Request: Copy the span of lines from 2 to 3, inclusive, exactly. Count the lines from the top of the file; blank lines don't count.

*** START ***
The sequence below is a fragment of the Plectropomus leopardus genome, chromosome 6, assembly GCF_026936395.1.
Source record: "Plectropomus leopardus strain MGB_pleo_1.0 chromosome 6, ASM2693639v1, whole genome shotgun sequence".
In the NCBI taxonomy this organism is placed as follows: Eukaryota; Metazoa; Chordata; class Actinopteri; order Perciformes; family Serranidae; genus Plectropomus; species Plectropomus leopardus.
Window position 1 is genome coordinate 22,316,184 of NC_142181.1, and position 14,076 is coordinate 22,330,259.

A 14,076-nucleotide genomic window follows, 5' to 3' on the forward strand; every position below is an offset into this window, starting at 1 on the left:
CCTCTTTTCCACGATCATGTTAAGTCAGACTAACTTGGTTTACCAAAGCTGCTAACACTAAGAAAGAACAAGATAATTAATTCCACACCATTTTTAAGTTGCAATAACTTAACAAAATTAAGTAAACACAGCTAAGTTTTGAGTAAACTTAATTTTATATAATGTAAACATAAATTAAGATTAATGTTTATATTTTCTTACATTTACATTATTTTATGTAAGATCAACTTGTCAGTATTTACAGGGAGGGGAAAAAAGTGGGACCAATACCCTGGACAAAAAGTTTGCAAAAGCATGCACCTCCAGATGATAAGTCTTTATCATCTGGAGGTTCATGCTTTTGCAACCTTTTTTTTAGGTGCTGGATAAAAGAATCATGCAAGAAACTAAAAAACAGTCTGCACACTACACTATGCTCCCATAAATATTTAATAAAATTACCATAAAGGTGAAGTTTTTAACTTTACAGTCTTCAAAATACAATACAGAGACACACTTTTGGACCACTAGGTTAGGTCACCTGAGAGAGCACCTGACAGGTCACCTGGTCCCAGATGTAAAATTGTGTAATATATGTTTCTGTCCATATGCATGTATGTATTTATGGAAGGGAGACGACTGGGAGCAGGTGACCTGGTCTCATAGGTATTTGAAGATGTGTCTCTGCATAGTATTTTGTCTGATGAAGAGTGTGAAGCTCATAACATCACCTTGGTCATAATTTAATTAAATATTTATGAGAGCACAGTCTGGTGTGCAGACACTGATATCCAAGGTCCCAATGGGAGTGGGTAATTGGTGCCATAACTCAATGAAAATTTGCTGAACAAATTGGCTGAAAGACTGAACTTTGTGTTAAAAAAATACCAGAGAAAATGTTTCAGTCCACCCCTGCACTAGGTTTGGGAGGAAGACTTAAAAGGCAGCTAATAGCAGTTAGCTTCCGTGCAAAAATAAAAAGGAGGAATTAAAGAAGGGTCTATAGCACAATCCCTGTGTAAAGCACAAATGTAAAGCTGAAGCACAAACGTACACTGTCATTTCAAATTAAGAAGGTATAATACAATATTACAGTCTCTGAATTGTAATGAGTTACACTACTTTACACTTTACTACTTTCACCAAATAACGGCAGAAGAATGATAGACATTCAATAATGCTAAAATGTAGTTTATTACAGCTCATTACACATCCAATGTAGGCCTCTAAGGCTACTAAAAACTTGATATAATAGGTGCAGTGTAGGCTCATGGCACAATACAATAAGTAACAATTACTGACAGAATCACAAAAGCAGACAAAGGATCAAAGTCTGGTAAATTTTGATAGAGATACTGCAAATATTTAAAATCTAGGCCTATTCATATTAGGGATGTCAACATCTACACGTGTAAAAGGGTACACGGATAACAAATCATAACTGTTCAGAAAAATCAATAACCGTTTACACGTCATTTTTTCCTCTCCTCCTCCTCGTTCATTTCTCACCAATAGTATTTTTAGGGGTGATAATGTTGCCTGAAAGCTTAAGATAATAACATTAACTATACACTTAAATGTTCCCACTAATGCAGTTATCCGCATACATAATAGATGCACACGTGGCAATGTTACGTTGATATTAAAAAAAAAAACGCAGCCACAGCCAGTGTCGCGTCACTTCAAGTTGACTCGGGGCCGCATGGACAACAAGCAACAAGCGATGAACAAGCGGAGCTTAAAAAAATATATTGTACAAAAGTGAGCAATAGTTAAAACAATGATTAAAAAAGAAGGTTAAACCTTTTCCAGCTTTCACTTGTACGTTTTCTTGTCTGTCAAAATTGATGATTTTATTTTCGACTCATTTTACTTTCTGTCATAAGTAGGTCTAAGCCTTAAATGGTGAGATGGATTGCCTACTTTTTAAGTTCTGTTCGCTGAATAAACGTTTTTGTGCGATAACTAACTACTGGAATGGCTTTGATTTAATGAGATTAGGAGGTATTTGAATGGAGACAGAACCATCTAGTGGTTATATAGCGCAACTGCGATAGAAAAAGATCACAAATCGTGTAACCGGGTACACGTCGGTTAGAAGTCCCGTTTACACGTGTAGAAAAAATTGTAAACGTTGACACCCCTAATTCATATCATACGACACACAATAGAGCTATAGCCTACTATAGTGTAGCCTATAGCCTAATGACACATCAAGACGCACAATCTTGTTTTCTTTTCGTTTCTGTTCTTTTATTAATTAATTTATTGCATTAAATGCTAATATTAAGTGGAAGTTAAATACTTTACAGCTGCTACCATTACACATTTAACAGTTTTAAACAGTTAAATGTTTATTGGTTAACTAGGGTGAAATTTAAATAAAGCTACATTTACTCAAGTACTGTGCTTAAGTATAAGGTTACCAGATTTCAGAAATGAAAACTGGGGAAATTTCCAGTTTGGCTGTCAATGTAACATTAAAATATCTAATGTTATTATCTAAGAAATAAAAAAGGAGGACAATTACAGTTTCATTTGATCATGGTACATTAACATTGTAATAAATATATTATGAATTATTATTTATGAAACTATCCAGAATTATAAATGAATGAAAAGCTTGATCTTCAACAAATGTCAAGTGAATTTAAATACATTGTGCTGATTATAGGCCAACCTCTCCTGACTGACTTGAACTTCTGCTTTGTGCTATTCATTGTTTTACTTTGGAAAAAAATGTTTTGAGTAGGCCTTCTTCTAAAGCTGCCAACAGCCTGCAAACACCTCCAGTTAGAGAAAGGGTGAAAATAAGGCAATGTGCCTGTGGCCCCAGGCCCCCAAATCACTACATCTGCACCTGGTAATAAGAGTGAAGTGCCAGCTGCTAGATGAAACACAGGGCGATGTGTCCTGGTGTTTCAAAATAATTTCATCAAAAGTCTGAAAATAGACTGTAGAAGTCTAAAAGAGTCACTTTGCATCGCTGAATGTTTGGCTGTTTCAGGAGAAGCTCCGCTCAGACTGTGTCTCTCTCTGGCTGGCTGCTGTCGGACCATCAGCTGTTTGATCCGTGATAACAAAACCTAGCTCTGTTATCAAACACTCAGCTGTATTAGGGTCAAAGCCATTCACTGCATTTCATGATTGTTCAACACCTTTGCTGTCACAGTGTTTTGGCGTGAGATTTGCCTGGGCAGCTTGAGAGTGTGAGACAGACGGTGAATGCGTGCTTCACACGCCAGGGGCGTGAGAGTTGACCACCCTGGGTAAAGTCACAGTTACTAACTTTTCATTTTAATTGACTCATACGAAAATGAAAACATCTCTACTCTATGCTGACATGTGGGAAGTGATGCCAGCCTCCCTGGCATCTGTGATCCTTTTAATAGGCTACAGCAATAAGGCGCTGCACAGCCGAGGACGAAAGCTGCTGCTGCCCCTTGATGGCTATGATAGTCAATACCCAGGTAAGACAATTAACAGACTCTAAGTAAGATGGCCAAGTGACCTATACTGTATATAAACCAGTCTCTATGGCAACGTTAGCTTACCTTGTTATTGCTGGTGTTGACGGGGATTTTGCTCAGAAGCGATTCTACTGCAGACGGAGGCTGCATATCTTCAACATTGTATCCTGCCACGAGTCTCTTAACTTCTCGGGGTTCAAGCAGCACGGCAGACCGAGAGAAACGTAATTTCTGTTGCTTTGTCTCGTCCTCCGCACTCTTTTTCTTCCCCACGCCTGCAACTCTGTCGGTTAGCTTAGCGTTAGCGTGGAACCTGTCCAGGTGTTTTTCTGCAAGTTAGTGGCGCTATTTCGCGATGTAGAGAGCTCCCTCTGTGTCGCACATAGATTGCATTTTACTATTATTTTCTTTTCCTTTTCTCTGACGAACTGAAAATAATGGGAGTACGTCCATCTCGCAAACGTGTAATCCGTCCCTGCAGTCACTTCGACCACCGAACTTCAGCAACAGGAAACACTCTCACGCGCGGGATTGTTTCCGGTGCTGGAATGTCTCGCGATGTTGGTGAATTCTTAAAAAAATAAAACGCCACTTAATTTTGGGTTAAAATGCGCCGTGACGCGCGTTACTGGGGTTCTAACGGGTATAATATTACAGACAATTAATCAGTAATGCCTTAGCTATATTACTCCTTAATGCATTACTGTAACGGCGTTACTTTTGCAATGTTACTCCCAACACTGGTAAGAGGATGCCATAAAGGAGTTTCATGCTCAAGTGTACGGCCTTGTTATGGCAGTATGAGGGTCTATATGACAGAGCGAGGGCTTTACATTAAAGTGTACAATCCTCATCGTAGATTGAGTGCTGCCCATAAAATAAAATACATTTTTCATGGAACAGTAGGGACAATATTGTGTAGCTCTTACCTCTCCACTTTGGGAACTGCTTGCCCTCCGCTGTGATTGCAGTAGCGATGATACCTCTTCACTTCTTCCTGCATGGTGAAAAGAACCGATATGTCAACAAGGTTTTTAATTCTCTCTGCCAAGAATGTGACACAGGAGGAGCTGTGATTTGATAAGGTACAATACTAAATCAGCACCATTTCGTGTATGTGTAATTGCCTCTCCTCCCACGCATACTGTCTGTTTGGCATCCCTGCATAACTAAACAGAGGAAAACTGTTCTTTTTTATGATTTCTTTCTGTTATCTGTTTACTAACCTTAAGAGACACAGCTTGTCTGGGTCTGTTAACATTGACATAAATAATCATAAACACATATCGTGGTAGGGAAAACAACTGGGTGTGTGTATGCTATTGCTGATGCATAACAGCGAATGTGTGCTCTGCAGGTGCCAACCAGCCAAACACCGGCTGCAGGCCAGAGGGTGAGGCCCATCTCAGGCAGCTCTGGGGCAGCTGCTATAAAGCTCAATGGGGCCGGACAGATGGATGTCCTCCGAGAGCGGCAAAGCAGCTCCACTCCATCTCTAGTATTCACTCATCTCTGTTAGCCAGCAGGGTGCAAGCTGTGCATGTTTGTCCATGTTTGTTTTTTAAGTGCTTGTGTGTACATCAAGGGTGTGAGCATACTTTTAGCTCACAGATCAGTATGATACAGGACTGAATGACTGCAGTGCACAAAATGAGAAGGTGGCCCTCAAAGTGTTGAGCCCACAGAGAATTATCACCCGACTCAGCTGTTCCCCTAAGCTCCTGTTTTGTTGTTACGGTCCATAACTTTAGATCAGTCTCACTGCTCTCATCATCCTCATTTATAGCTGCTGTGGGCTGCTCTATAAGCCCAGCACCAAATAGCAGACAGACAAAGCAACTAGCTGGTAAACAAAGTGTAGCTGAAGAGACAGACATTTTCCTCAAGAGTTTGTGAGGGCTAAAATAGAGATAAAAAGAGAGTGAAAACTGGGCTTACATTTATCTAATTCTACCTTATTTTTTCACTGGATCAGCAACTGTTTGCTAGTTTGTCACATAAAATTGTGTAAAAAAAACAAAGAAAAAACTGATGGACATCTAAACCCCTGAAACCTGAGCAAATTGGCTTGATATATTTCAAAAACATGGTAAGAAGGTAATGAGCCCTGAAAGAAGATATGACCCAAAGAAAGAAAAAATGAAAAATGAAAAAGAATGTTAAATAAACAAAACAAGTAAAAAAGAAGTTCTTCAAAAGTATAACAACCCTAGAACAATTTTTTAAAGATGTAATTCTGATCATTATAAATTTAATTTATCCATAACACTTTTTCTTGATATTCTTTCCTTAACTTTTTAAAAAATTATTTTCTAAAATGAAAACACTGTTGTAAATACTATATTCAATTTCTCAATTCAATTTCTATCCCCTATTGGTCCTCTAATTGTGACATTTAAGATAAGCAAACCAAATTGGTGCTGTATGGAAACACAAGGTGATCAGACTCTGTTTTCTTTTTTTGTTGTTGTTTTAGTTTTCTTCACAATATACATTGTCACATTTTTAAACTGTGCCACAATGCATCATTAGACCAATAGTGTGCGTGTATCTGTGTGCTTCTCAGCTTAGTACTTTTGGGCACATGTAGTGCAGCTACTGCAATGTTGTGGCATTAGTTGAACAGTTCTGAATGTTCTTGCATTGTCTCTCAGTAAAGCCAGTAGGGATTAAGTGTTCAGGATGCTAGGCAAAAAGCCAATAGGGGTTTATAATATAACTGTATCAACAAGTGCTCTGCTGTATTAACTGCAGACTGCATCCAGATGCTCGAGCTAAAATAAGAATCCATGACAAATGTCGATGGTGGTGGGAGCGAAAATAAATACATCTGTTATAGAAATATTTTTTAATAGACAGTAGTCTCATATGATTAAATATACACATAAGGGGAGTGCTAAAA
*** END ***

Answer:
Source record: "Plectropomus leopardus strain MGB_pleo_1.0 chromosome 6, ASM2693639v1, whole genome shotgun sequence".
In the NCBI taxonomy this organism is placed as follows: Eukaryota; Metazoa; Chordata; class Actinopteri; order Perciformes; family Serranidae; genus Plectropomus; species Plectropomus leopardus.